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EA's Frank Gibeau

On console versus free-to-play, Wii U support and growing Origin But it's more than exclusive content, it's an entirely new game based on one of the biggest entertainment franchises ever. Is there a danger of alienating your retail partners by only releasing it digitally via Origin?
Frank Gibeau

For us it made sense to make this move and grow the platform this way. We are going to continue to be great partners for our retail channel partners and as they evolve their business models to account for digital. But at the same time you talk about platform exclusives like Halo or Uncharted, EA's going to have some of our own platform exclusives. Speaking of Star Wars, there has been a lot of speculation on the game in terms of the cost, and EA has said itself that its one of the most expensive projects its ever been involved in. Can you clear up any of the chatter that suggests you've over spent on the game?

It's going to be a tough place for a lot of publishers. It's going to increasingly become like theatrical movies.

Frank Gibeau

I don't pay much attention to that talk, I get a lot of questions from analysts and press about it. What I try and concentrate on is, is it a good game and is it ready to go? You look at a game that has 200 hours of gameplay for each of the six classes, and that doesn't include the crafting, the raids, the multiplayer. It's vast. It's a gigantic game. And that costs money. But when you get one of these launched they persist for a long period of time. Ultima is on its first decade and it still has tens of thousands of subscribers and is widely profitable for us. It's just the nature of the beast that you have to build this amount of content. Do I wish it wasn't this expensive? Absolutely, but I think everybody does. At the same time it doesn't really do us much good to comment on how much it costs. Ultimately what matters is whether it's a good service and do people really like the game? It's also an ongoing cost that requires spend as the game remains live.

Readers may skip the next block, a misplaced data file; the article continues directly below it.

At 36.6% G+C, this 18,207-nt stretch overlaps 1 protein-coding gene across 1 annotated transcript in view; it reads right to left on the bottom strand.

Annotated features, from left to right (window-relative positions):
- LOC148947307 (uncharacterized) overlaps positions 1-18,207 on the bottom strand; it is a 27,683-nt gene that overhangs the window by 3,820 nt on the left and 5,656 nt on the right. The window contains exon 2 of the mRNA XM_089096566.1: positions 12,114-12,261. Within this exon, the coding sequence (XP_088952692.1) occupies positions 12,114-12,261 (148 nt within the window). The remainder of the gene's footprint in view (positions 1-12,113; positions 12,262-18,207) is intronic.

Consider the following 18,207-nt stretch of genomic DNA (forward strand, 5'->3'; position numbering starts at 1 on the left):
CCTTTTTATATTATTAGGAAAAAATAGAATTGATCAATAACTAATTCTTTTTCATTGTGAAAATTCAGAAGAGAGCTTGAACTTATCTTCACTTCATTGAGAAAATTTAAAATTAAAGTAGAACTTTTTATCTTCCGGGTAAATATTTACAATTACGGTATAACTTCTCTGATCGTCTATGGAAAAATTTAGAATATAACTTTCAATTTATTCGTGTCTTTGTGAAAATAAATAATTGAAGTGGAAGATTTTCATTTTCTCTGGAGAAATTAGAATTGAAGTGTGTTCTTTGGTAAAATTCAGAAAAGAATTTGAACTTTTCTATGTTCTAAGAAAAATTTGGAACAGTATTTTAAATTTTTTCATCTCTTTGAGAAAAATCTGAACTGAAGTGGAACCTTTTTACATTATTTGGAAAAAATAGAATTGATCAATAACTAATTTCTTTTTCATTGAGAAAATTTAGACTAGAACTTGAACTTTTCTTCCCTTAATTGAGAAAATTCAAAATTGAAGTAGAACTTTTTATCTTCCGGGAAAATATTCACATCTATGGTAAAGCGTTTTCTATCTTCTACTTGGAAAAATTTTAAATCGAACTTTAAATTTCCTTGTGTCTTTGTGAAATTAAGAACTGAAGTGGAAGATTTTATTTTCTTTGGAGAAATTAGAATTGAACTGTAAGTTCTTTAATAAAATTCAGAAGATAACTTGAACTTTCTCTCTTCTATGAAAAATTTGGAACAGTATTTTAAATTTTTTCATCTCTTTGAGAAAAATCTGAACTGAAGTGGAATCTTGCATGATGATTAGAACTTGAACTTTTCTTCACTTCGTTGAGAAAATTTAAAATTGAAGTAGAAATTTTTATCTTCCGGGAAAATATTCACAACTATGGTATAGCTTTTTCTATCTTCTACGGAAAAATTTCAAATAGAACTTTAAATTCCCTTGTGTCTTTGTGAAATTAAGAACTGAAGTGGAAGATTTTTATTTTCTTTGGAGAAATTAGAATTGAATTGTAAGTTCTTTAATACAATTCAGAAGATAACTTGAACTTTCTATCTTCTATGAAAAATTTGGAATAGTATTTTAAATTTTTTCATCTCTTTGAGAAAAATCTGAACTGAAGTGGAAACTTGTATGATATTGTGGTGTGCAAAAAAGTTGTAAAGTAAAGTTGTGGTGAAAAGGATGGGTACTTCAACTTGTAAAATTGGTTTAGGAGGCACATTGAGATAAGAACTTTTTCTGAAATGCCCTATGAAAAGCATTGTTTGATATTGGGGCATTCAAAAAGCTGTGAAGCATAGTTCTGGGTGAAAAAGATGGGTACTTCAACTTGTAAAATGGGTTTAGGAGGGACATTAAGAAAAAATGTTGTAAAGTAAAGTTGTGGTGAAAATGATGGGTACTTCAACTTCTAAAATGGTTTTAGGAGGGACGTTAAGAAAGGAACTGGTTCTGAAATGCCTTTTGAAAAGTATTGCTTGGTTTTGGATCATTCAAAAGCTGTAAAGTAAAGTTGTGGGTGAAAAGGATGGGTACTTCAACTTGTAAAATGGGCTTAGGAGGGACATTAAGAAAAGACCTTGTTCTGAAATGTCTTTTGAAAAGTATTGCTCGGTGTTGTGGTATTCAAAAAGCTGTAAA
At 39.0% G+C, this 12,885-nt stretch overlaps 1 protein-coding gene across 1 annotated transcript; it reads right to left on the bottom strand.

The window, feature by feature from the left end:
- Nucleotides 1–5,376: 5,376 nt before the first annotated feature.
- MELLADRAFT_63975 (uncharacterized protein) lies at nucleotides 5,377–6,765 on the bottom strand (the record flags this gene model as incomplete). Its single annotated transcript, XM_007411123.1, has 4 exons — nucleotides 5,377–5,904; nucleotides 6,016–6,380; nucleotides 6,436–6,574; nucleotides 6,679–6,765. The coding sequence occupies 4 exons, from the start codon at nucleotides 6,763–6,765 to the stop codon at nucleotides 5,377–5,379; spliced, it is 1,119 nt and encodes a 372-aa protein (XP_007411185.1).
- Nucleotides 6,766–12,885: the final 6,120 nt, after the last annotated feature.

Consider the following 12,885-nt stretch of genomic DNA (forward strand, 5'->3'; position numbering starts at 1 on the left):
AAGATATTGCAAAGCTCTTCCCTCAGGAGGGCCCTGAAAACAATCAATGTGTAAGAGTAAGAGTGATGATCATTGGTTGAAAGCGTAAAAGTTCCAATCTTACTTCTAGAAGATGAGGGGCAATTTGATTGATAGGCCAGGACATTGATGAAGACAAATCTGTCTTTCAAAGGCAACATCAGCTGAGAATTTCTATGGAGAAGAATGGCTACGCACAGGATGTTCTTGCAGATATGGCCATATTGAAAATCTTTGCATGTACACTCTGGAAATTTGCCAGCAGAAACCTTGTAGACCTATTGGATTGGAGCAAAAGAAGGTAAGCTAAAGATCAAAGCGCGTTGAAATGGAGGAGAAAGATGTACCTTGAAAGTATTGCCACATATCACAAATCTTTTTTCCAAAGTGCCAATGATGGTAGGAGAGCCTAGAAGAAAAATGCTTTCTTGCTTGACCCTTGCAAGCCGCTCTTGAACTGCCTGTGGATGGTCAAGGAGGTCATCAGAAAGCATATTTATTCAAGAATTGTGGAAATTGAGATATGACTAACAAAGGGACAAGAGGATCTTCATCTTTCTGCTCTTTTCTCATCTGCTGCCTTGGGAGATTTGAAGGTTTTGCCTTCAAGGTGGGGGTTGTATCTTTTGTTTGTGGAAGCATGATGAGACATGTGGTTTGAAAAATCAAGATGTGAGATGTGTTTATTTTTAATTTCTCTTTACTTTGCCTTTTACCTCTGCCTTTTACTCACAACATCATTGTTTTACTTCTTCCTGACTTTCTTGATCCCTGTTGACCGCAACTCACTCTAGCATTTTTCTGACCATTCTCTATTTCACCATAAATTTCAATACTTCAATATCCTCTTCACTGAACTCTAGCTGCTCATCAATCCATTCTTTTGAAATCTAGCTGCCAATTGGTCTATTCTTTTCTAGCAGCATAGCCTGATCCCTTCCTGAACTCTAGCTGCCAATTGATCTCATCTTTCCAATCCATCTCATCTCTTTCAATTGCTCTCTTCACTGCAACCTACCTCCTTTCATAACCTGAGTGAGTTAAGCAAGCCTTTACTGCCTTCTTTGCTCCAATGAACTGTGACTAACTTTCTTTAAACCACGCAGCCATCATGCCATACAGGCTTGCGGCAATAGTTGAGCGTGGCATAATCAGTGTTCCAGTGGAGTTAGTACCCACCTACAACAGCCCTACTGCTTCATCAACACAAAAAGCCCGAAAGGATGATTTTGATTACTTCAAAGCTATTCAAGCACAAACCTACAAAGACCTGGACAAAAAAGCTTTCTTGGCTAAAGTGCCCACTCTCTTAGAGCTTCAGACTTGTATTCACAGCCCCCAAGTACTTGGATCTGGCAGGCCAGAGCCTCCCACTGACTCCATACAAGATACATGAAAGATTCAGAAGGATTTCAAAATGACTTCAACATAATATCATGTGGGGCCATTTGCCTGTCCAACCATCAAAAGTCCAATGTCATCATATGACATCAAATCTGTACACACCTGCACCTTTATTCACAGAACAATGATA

Frank Gibeau

Yes, but you meter it up and meter it down based on how the user base is growing and the profits of that. Triple-A budget titles are growing across the board though, right? Are they getting out of control?
Frank Gibeau

It depends on whether it's a first version of a game or second, where the technology is at. For the most part EA is comfortable with the budgets for our blockbusters right now. We've gone from a place, where I was running the Games label about three years ago, we had 20 titles released a year. Now we're down to six. We've taken our development titles down accordingly, but at the same time it's been really important for us to do a few games great as opposed to a bunch of games above average. It costs money but at the same time there's new ways to monetise those online, through DLC, bringing assets over to other platforms. We're pretty comfortable with where we're at, and it does cost money to compete and we do agree that this is a top twenty market. If you're outside the top twenty it's exceedingly difficult unless you're at scale or have some low cost centres. It's going to be a tough place for a lot of publishers that don't have the scale of Electronic Arts or our breadth and depth to compete. It's going to increasingly become like theatrical movies.